Visiting the Makauwahi (Hawaiian for “Smoke Eye”) Sinkhole is a fun outdoor activity for all walks of life. Located down the road from the Grand Hyatt Resort & Spa in the Mahaulepu Valley, visitors can hike down a moderate trail to find this special place. The sinkhole itself is a small portion of the largest limestone cave found in all of Hawaii. At around 10,000 years old, archeologists have discovered at least 45 different species of bird life here! These findings show how the first human inhabitants of Kauai affected the island’s natural environment and it is one of the only sites on earth where such research can be found. Pretty cool.
Historically, the cave was used as a grave site by ancient Hawaiians. If you decide to partake in a quick tour you will hear firsthand what kinds of ancient rituals took place here. In the back of the cave there is sand as smooth as silk, from thousands of years ago. The tour guide will share fossils found on site as well as up close views of stalagmites. It’s almost a step back in time!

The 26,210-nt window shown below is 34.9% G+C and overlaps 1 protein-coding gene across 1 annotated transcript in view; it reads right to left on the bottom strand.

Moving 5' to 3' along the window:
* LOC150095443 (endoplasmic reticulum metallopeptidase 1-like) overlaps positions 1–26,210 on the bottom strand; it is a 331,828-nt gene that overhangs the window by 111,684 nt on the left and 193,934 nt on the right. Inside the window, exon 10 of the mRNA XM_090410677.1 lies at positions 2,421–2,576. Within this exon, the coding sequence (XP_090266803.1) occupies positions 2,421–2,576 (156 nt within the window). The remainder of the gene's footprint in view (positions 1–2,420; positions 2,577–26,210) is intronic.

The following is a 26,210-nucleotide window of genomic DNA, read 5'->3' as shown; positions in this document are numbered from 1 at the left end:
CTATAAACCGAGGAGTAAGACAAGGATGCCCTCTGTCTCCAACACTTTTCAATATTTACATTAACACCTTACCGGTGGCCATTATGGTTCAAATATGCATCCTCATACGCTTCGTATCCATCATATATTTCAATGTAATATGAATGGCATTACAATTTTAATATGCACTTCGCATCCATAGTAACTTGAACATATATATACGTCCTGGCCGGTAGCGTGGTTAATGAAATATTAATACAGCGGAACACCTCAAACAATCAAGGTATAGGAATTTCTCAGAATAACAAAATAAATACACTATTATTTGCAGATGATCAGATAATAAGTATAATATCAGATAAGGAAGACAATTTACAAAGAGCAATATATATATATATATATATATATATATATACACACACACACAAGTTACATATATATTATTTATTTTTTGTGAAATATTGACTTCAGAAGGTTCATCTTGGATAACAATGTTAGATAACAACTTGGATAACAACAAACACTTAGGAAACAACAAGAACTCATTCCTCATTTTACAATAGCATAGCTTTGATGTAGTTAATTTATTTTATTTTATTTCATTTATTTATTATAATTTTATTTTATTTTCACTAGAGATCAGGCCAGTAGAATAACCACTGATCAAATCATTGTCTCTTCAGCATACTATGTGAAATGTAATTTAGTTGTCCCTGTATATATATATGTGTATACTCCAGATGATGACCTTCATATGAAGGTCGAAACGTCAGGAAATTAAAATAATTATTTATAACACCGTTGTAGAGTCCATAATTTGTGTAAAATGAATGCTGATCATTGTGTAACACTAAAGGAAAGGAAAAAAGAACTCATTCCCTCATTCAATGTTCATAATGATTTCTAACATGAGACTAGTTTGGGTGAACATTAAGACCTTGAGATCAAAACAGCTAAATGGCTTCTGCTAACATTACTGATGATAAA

The rich fossil-bearing sediments of the Makauwahi Cave have preserved almost everything that has fallen in there including as animal fossils (shells, bones) and various plant fossils (seeds, wood). Even microscopic fossils have been found here like pollen, algae and DNA fragments! It’s a great look into how Kauai might have been before we stepped foot here.
Free tours are led every Wednesday, Friday, Saturday and Sunday from 10am – 2pm. Donations are welcomed. For more information visit CaveReserve.org or for Kukuiula members and guests reach out for a custom tour and beach day with our team at Island Pursuits!